The Gospel is what you really need
My experience has been, regarding counseling situations that I have described in this article, is that books are filler information until an individual decides to authentically live out the Gospel in his/her life.
The husband, in the case study above, needs to come to grips with the Gospel. He has to decide if he is going to treat his wife the way the Savior treats him. I am assuming he is a Christian. If he is not a Christian, then he still needs to come to grips with the Gospel, in that he needs to be regenerated.
However, if he is regenerated, he does not need to read a book. He needs to be called to Christlikeness.
Be kind to one another, tenderhearted, forgiving one another, as God in Christ forgave you. – Ephesians 4:32
I suspect he is angry at his wife, in part, because she is a nag. However, that is not an excuse for his passivity. He still has to decide if he is going to love his wife the way Christ loves him:
But God shows his love for us in that while we were still sinners, Christ died for us. – Romans 5:8
As pertaining to his laziness, here are two very clear articles on how to apply the Gospel to laziness:
- A proactive plan to pursue others…according to the Gospel
- The Gospel and Responsibility: hope for the lazy man
We need more Gospel Engineers
Paul was a Gospel Engineer. This is what I am in training to be. The singular theme of everything I write is the Gospel.
- If you want help, I will turn you on to the Gospel.
- If you’re looking for an answer, then I will point you to the Gospel.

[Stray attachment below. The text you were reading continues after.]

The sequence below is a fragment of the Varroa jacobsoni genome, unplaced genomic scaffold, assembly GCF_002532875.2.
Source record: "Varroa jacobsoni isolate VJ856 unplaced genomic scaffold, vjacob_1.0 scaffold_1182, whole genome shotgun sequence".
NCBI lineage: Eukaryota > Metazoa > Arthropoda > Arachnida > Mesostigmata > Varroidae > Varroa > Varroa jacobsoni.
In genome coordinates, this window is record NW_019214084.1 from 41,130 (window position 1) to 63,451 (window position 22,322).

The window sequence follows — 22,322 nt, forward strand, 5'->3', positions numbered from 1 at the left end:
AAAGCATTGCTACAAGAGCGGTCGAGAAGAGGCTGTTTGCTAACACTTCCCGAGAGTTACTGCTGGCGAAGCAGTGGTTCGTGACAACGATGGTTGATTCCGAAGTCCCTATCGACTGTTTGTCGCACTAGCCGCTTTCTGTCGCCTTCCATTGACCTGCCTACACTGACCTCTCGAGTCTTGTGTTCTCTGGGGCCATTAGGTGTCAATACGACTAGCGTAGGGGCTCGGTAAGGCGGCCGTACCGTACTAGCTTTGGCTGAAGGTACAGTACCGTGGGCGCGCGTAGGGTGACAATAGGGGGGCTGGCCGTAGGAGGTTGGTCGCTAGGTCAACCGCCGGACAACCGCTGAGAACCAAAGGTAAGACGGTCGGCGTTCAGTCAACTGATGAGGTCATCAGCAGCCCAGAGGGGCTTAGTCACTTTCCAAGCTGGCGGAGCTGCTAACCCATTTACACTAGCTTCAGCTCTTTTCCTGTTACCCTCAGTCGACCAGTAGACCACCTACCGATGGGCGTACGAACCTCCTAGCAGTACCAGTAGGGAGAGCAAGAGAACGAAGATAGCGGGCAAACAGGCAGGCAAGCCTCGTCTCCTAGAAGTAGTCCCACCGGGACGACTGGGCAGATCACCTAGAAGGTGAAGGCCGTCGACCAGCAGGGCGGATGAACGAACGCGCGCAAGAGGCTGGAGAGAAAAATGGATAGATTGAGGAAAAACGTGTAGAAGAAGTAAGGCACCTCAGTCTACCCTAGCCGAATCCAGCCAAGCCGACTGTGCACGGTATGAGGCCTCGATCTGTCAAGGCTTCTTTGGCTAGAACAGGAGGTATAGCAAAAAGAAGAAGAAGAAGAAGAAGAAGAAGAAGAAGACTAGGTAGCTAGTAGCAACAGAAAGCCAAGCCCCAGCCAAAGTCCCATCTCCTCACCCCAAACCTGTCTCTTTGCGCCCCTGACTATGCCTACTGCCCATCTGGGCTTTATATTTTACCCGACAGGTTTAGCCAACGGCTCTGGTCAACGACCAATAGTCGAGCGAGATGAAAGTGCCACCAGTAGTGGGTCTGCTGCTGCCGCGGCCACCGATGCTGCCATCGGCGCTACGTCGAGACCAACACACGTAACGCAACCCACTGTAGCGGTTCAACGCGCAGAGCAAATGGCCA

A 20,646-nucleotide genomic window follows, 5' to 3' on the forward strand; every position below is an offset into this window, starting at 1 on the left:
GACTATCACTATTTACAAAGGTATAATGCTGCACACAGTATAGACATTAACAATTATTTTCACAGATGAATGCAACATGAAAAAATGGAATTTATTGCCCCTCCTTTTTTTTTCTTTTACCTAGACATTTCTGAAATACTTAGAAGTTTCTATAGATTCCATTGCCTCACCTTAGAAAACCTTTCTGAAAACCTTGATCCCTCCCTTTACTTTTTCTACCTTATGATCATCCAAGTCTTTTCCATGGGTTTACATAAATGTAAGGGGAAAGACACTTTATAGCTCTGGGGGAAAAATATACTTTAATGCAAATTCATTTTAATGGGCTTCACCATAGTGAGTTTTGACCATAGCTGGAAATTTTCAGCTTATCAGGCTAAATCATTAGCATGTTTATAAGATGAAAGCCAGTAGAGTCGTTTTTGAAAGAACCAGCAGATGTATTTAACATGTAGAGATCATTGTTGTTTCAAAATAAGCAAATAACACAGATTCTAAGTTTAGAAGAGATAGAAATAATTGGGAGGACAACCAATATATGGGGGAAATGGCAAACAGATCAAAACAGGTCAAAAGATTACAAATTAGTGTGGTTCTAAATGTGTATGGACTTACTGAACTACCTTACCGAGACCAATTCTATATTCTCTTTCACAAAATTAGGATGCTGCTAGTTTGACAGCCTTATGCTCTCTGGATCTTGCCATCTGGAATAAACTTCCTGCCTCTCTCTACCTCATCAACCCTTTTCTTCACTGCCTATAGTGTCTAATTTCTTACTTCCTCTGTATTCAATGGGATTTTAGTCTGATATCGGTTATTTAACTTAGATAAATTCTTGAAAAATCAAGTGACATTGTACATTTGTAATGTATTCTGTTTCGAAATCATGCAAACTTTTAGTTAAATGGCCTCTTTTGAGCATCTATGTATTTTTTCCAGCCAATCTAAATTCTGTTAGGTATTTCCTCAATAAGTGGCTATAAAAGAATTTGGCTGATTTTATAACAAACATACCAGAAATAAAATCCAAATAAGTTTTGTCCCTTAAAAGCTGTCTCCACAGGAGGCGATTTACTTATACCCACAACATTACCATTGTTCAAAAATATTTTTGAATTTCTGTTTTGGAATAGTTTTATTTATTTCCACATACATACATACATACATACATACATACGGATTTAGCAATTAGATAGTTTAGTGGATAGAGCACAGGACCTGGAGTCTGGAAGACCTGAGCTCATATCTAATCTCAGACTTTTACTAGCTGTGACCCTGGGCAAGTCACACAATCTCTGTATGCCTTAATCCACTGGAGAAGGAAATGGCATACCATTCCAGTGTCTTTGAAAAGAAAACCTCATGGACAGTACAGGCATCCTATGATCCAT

- If you want to know how change takes place, then let me tell you about the Gospel.
Quite honestly, if a self help book, resource, booklet, or song does not direct me to the Gospel, then I ignore it. Only the Gospel is transformative. I’m too old to spend my time pursuing anything other than the main thing that pleases God.
- And a voice came from heaven, You are my beloved Son; with you I am well pleased. – Mark 1:11
- For I decided to know nothing among you except Jesus Christ and him crucified. – 1 Corinthians 2:2
- He must increase, but I must decrease. – John 3:30
Christianity needs more Gospel Engineers than Resource Generators. Sadly, most of the Christian counseling movements, the true technicians regarding sanctification, do not hold, practice, or teach a high view of the Gospel.
Happiness or holiness?
It is just as sad to me that many of the Christians that I counsel are not interested in the Gospel. Too many times they are looking for a fix so they can have a better life, marriage, or children. The Bible does not promise these things as though it is an absolute given. The Bible calls us to holiness rather than personal happiness.
Unfortunately, too many of our resources point people to solutions to their problems rather than a Savior. And if the solution does not work, they go to the next book or the next counselor.
In Mark, there was a young man who came to Jesus looking for help. Jesus told him that if he sold his possessions he would find all he was looking for and more. The young man did not like the Savior’s counsel. He was not willing to get rid of the things that made him happy.
The final line of his life read like this:
Disheartened by the saying, he went away sorrowful, for he had great possessions. – Mark 10:22
Interestingly enough, the Savior did not retract His Gospel-centered counsel. He stood firm as the disheartened man walked away.